Leaders inspire. They think, act, communicate differently. Human behavior like nature has a lot more order and predictability to it. Great leaders inspire from the inside out, focusing on why first. Another example is Apple. They stay innovative year after year, and have a “cult like” following. I was in a mall this past week and the Apple store was absolutely buzzing, there must have been 30+ employees in this store w/green shirts helping folks select the best model for them. It looked like one employee per customer almost.
Sinek has a great example of how Apple communicates and there is a subtle but powerful difference. It’s a completely different message.
Here are how most PC companies advertise:
We make great computers
They are beautifully designed, simple to use and user-friendly, want to buy one?
Here is how Apple communicates:
Everything we do, we believe in challenging the status quo. We believe in thinking differently.
The way we challenge the status quo is by making our products beautifully designed, simple to use and user-friendly.
And we happen to make great computers. Want to buy one?
The point is people don’t buy what you do, they buy why you do it. The what is just tangible evidence of the why. But what do most companies do, they try to sell us on what they do, but we buy on why they do it. When I worked for Dell, talent would migrate back and forth to Apple. There was essentially no difference in talent across the board from design engineers to product managers. We all made similar products but why did Apple have such disproportionate success. After reading Simon’s book, it dawned on me that Apple knew their why, their employees and customers clearly knew why Apple existed and it wasn’t because of what they made, it was why they existed! Apple challenges the status quo, they “think” differently. Apple empowers the individual and it’s a repeating pattern in all they Do and Say.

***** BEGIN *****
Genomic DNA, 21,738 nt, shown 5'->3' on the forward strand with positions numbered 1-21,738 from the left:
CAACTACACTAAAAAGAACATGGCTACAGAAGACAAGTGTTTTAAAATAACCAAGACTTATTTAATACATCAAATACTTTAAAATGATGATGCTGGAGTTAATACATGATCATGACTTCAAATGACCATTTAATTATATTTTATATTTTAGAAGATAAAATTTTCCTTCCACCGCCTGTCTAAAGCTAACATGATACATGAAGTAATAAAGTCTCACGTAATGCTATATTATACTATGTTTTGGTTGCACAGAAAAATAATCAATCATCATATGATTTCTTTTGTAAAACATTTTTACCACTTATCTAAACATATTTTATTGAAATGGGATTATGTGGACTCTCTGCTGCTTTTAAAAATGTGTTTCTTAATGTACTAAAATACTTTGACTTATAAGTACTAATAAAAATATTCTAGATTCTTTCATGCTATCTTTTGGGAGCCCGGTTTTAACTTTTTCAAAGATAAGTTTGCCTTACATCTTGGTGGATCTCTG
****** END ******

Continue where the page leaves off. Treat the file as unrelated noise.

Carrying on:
From iPod to iTunes, they challenged the status quo in the music industry distribution model. Their model was better suited to how individuals consume music. iPod offered 1,000 songs in your pocket. It wasn’t about Apple, it was about us cites Sinek! Ironically, the mp3 players was not invented by Apple but by Creative Technology. It calls into question the strategy of first mover advantage. After almost 2 years, Apple then entered the space and its message was simple, “1,000 songs in your pocket”. Creative Technology pitched, “5GB mp3 player”. Apple clearly messaged the “why” we would want it and only then did we realize we had to have it.